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Critical Thinking

Characteristics of Critical Thinkers

  • Rationality
    • Rely on reason rather than emotion
    • Require evidence, ignore no known evidence, and follow evidence where it leads
    • Are concerned more with finding the best explanation than being right analyzing apparent confusion
    • Ask questions
  • Self-awareness
    • Weigh the influences of motives and bias
    • Recognize our own assumptions, prejudices, biases, or point of view
  • Honesty
    • Recognize emotional impulses, selfish motives, nefarious purposes, or other modes of self-deception
  • Open-mindedness
    • Evaluate all reasonable inferences
    • Consider a variety of possible viewpoints or perspectives
    • Remain open to alternative interpretations
    • Accept a new explanation, model, or paradigm because it explains the evidence better, is simpler, or has fewer inconsistencies or covers more data
    • Acknowledge new priorities in response to a reevaluation of the evidence or reassessment of our real interests
    • Appraise all perspectives, regardless of popularity
  • Discipline
    • Are precise, meticulous, comprehensive, and exhaustive
    • Resist manipulation and irrational appeals
    • Avoid snap judgments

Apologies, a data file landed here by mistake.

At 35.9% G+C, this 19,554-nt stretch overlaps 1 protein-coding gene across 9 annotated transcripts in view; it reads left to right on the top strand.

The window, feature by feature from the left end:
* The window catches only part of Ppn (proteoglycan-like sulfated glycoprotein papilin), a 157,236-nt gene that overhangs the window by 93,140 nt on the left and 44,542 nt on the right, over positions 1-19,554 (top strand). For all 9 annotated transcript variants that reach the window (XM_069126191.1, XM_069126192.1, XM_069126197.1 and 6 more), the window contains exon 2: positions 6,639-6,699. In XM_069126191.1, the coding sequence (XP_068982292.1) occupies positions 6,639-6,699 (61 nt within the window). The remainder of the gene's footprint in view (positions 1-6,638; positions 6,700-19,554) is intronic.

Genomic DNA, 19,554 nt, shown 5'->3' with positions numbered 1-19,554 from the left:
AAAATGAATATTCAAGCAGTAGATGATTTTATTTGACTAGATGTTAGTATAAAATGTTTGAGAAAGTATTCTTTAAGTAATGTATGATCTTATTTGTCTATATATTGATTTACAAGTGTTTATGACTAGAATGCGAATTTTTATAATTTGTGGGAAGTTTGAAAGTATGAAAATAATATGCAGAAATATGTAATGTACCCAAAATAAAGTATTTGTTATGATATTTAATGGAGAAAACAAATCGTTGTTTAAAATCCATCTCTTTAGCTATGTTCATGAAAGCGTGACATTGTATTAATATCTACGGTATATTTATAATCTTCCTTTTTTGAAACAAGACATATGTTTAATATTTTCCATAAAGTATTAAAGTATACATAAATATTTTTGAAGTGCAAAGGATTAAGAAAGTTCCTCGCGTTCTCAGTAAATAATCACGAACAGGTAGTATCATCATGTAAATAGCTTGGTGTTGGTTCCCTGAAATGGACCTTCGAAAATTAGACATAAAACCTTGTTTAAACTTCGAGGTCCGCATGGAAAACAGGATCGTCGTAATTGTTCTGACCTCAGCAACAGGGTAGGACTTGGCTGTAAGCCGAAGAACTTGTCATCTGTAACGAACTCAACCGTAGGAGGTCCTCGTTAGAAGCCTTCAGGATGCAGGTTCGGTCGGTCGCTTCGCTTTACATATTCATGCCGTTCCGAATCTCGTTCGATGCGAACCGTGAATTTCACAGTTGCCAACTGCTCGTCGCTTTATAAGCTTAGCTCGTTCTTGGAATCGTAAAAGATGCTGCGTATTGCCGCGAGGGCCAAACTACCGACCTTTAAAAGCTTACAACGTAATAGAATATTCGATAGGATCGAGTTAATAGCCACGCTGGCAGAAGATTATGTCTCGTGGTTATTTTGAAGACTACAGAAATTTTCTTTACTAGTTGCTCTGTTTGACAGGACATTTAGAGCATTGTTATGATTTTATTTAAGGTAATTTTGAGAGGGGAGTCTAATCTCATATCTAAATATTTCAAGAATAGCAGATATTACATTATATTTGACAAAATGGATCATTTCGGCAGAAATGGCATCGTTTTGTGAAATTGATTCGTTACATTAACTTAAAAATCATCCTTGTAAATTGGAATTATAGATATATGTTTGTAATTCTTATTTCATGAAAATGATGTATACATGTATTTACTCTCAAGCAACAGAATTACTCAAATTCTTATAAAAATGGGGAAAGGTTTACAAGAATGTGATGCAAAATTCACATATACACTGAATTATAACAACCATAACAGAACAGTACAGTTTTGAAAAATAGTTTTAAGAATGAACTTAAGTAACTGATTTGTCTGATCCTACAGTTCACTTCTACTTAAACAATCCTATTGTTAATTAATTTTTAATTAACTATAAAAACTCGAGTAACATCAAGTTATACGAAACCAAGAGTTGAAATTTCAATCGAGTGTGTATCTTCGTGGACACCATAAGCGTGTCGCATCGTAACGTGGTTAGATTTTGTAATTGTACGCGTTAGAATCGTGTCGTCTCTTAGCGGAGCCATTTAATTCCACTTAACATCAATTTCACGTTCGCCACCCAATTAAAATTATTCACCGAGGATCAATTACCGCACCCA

•  Judgment
    • Recognize the relevance and/or merit of alternative assumptions and perspectives
    • Recognize the extent and weight of evidence
  • Transfer
    • Recognize similar applications and opportunities in different contexts or environmental situations
    • Integrate applications and opportunities in different contexts

Critical Thinkers

  • Are by nature skeptical (question)
  • Are actively engaged
  • Ask questions and analyze
  • Consciously apply tactics and strategies to uncover meaning or assure clarity
  • Are open to new ideas and perspectives
  • Are willing to challenge their beliefs and investigate competing evidence

Empowering Critical Thought in Your Courses

Course Design

Teaching and Learning Strategies

  • Utilizing critical questioning
    • What if...? (varying the contexts or constraints)
    • If then...?
  • Peer evaluations of projects
    • Using rubrics or rating scales to make judgments
  • Experimenting and researching
    • Hypothesizing and testing
    • Analyzing data & determining possible conclusions
    • Analyzing symptoms and behaviors
  • Challenging assumptions
    • Elaborative interrogation
    • Varying the degrees of ambiguity to challenge learners
    • Self-explanation
  • Review reports or theories and establish potential conclusions
  • Thought and process mapping
    • Sequencing or ranking
  • Collaborating with others
    • Generating new ideas, solutions or inventions
    • Creative activities (remove specific barriers from possible solutions)
  • Interleaving - Scientific America
    • Applying logic and principles to new situations/contexts
    • Analogies and examples

Resources

Last Published: Mar 12, 2021